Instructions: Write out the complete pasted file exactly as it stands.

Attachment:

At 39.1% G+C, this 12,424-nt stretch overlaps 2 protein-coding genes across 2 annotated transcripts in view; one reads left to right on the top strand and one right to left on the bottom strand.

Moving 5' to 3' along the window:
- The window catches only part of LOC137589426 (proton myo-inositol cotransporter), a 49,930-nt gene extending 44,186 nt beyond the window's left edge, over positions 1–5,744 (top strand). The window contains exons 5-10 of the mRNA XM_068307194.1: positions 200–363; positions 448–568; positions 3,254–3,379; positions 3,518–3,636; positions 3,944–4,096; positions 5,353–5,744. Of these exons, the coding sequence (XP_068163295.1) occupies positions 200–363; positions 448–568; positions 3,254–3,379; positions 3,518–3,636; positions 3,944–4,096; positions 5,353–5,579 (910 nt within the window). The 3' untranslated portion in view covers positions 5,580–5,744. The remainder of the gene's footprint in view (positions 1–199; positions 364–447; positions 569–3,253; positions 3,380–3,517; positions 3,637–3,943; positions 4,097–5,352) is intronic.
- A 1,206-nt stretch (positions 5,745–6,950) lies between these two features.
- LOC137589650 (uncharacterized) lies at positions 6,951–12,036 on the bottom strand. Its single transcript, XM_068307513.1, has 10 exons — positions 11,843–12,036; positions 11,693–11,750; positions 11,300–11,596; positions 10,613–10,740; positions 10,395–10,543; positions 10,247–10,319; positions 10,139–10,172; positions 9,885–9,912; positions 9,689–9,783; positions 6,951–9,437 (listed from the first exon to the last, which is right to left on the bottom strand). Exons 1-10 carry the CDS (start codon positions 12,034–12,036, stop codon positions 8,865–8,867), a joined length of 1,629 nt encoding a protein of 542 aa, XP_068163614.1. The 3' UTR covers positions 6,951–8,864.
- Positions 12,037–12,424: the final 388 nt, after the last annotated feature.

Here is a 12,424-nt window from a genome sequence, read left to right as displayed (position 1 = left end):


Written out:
At 39.1% G+C, this 12,424-nt stretch overlaps 2 protein-coding genes across 2 annotated transcripts in view; one reads left to right on the top strand and one right to left on the bottom strand.

Moving 5' to 3' along the window:
- The window catches only part of LOC137589426 (proton myo-inositol cotransporter), a 49,930-nt gene extending 44,186 nt beyond the window's left edge, over positions 1–5,744 (top strand). The window contains exons 5-10 of the mRNA XM_068307194.1: positions 200–363; positions 448–568; positions 3,254–3,379; positions 3,518–3,636; positions 3,944–4,096; positions 5,353–5,744. Of these exons, the coding sequence (XP_068163295.1) occupies positions 200–363; positions 448–568; positions 3,254–3,379; positions 3,518–3,636; positions 3,944–4,096; positions 5,353–5,579 (910 nt within the window). The 3' untranslated portion in view covers positions 5,580–5,744. The remainder of the gene's footprint in view (positions 1–199; positions 364–447; positions 569–3,253; positions 3,380–3,517; positions 3,637–3,943; positions 4,097–5,352) is intronic.
- A 1,206-nt stretch (positions 5,745–6,950) lies between these two features.
- LOC137589650 (uncharacterized) lies at positions 6,951–12,036 on the bottom strand. Its single transcript, XM_068307513.1, has 10 exons — positions 11,843–12,036; positions 11,693–11,750; positions 11,300–11,596; positions 10,613–10,740; positions 10,395–10,543; positions 10,247–10,319; positions 10,139–10,172; positions 9,885–9,912; positions 9,689–9,783; positions 6,951–9,437 (listed from the first exon to the last, which is right to left on the bottom strand). Exons 1-10 carry the CDS (start codon positions 12,034–12,036, stop codon positions 8,865–8,867), a joined length of 1,629 nt encoding a protein of 542 aa, XP_068163614.1. The 3' UTR covers positions 6,951–8,864.
- Positions 12,037–12,424: the final 388 nt, after the last annotated feature.

Here is a 12,424-nt window from a genome sequence, read left to right as displayed (position 1 = left end):